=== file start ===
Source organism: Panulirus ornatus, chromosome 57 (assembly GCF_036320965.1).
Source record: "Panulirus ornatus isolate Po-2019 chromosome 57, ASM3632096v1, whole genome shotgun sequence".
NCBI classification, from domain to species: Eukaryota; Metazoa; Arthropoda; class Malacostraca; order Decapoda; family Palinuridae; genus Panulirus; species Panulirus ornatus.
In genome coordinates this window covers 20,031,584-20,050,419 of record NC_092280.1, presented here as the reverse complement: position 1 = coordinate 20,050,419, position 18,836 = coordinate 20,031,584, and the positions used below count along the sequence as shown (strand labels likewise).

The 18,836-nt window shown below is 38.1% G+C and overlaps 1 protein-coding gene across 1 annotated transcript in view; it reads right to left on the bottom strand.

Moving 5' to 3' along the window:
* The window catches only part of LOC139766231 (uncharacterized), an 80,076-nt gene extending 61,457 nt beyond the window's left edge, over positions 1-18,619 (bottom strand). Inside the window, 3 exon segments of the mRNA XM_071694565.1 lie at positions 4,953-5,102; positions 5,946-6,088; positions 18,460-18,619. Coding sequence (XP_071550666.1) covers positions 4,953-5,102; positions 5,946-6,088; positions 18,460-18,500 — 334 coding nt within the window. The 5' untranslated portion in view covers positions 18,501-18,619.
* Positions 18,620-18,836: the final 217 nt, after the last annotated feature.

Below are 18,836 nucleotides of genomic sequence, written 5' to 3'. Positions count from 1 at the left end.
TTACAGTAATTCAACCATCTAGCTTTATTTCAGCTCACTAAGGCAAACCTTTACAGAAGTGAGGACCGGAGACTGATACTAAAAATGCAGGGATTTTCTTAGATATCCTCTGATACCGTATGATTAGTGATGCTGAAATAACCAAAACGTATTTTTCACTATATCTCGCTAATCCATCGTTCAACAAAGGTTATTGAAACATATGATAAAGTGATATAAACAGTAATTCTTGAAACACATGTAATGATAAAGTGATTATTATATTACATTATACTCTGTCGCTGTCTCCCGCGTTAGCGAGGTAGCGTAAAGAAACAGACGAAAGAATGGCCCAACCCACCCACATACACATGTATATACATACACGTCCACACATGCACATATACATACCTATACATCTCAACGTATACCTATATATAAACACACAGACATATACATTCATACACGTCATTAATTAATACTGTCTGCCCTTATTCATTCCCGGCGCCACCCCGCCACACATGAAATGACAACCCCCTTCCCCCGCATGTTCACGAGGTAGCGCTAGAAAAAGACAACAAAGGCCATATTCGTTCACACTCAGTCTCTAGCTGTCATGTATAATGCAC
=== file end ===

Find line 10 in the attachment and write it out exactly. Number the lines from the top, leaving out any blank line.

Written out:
TTACAGTAATTCAACCATCTAGCTTTATTTCAGCTCACTAAGGCAAACCTTTACAGAAGTGAGGACCGGAGACTGATACTAAAAATGCAGGGATTTTCTTAGATATCCTCTGATACCGTATGATTAGTGATGCTGAAATAACCAAAACGTATTTTTCACTATATCTCGCTAATCCATCGTTCAACAAAGGTTATTGAAACATATGATAAAGTGATATAAACAGTAATTCTTGAAACACATGTAATGATAAAGTGATTATTATATTACATTATACTCTGTCGCTGTCTCCCGCGTTAGCGAGGTAGCGTAAAGAAACAGACGAAAGAATGGCCCAACCCACCCACATACACATGTATATACATACACGTCCACACATGCACATATACATACCTATACATCTCAACGTATACCTATATATAAACACACAGACATATACATTCATACACGTCATTAATTAATACTGTCTGCCCTTATTCATTCCCGGCGCCACCCCGCCACACATGAAATGACAACCCCCTTCCCCCGCATGTTCACGAGGTAGCGCTAGAAAAAGACAACAAAGGCCATATTCGTTCACACTCAGTCTCTAGCTGTCATGTATAATGCAC